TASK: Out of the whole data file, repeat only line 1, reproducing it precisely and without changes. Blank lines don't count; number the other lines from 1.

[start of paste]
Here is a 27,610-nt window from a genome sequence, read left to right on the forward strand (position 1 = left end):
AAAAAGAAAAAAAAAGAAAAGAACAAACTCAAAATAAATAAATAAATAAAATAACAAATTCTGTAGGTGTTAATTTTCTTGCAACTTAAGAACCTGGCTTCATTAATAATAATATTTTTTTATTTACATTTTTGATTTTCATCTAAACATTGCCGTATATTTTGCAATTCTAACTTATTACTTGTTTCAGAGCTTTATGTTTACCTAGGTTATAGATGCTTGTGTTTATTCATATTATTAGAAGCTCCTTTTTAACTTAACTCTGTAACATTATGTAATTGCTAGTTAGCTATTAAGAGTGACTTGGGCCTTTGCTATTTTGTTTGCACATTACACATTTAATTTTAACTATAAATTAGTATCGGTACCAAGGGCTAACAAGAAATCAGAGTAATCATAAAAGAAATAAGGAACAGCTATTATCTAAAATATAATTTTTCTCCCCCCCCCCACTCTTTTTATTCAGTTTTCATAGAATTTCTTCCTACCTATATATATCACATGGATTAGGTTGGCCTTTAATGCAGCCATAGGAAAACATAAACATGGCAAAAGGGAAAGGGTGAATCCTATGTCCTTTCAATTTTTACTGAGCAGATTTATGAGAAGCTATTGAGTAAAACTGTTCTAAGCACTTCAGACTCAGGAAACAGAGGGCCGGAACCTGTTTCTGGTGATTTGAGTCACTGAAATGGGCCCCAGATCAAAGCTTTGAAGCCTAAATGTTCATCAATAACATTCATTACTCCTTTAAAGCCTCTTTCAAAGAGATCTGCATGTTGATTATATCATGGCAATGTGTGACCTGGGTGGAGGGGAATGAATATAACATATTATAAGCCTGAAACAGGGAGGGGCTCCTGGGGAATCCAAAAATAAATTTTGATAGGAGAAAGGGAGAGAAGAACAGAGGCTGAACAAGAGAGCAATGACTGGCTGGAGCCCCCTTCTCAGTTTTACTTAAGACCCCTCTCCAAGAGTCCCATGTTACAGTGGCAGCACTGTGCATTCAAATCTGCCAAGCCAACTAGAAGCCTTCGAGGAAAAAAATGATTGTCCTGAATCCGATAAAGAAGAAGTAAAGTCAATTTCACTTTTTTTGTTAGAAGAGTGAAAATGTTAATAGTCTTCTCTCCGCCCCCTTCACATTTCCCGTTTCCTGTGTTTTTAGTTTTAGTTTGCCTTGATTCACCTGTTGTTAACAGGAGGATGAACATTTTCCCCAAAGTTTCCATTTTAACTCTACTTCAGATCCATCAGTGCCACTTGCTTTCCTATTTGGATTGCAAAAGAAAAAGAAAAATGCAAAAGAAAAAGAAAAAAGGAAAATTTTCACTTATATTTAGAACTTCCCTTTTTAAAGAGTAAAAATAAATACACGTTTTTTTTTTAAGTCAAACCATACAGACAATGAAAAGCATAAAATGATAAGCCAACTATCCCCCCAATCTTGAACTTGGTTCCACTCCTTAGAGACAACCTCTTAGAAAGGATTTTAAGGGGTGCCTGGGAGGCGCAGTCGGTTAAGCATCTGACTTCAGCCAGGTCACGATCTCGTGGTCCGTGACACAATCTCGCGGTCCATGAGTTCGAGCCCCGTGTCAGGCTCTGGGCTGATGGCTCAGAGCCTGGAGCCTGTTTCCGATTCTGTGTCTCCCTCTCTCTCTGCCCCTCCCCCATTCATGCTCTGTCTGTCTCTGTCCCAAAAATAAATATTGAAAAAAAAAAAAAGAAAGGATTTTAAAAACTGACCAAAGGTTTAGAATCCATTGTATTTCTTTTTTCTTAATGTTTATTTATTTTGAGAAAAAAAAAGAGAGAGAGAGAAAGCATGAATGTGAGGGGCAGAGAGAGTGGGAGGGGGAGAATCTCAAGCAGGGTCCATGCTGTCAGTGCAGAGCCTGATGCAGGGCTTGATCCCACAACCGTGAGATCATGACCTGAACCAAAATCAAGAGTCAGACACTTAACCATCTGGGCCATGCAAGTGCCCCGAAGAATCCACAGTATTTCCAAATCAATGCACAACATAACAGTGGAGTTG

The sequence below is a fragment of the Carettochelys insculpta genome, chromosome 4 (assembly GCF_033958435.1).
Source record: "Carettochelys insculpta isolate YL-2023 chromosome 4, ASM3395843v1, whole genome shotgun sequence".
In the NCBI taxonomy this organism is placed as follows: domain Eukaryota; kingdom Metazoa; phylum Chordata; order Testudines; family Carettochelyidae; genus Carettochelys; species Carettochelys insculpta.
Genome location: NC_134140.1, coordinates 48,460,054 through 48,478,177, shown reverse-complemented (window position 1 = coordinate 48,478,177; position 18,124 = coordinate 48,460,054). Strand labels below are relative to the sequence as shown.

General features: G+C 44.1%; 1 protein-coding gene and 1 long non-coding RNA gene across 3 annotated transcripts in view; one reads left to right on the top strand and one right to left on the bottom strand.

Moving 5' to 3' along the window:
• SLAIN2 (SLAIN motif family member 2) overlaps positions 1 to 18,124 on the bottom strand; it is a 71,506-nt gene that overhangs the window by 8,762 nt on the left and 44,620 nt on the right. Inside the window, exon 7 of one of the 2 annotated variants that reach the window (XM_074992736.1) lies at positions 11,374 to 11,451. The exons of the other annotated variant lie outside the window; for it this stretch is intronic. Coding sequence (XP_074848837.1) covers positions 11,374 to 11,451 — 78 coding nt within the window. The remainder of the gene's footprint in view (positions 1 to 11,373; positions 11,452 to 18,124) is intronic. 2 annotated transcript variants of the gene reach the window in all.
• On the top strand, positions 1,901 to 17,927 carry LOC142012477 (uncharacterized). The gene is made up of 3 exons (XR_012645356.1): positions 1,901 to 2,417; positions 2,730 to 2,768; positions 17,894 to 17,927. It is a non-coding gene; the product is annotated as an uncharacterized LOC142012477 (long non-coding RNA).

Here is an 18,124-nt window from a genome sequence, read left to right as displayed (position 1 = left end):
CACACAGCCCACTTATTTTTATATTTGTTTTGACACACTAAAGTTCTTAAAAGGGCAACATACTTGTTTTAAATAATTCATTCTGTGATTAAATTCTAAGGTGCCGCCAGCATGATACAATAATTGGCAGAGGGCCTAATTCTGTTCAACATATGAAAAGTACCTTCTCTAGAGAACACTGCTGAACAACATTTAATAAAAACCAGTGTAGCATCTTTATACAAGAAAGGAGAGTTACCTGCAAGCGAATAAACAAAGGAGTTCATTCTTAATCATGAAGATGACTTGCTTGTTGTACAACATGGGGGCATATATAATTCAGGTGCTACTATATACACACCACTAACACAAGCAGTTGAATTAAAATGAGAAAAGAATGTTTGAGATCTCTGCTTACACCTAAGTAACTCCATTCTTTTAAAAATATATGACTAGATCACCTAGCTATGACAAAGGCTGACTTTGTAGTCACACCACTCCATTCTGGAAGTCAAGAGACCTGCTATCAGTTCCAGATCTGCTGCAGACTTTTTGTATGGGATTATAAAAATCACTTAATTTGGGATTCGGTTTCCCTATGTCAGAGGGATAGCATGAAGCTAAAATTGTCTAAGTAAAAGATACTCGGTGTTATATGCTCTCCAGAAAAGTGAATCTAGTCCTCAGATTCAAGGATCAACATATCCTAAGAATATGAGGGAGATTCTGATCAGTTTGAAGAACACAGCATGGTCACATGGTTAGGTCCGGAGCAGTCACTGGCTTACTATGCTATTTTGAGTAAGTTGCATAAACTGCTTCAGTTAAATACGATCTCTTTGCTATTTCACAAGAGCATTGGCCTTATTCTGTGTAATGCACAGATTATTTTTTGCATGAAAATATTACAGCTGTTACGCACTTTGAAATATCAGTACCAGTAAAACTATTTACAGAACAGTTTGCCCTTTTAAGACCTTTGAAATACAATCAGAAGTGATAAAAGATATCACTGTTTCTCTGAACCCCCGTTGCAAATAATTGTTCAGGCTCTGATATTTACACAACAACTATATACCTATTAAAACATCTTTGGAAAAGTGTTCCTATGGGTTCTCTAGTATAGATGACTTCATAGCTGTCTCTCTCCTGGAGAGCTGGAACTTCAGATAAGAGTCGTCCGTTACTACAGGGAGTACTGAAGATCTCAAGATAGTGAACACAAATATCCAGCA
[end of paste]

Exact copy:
Here is a 27,610-nt window from a genome sequence, read left to right on the forward strand (position 1 = left end):